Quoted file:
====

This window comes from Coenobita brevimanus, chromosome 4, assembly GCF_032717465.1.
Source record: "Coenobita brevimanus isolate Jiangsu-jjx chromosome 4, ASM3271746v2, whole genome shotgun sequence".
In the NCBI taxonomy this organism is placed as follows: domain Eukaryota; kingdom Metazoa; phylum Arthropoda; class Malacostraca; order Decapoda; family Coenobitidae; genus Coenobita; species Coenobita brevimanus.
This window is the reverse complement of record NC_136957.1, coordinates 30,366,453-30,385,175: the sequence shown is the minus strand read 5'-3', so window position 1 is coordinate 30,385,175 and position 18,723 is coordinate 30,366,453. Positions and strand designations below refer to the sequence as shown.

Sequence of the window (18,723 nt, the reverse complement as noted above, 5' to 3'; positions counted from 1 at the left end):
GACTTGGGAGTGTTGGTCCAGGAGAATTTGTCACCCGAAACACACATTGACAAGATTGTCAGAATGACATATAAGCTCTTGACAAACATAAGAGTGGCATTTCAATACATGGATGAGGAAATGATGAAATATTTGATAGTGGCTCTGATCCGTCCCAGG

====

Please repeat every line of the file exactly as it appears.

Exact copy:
This window comes from Coenobita brevimanus, chromosome 4, assembly GCF_032717465.1.
Source record: "Coenobita brevimanus isolate Jiangsu-jjx chromosome 4, ASM3271746v2, whole genome shotgun sequence".
In the NCBI taxonomy this organism is placed as follows: domain Eukaryota; kingdom Metazoa; phylum Arthropoda; class Malacostraca; order Decapoda; family Coenobitidae; genus Coenobita; species Coenobita brevimanus.
This window is the reverse complement of record NC_136957.1, coordinates 30,366,453-30,385,175: the sequence shown is the minus strand read 5'-3', so window position 1 is coordinate 30,385,175 and position 18,723 is coordinate 30,366,453. Positions and strand designations below refer to the sequence as shown.

Sequence of the window (18,723 nt, the reverse complement as noted above, 5' to 3'; positions counted from 1 at the left end):
GACTTGGGAGTGTTGGTCCAGGAGAATTTGTCACCCGAAACACACATTGACAAGATTGTCAGAATGACATATAAGCTCTTGACAAACATAAGAGTGGCATTTCAATACATGGATGAGGAAATGATGAAATATTTGATAGTGGCTCTGATCCGTCCCAGG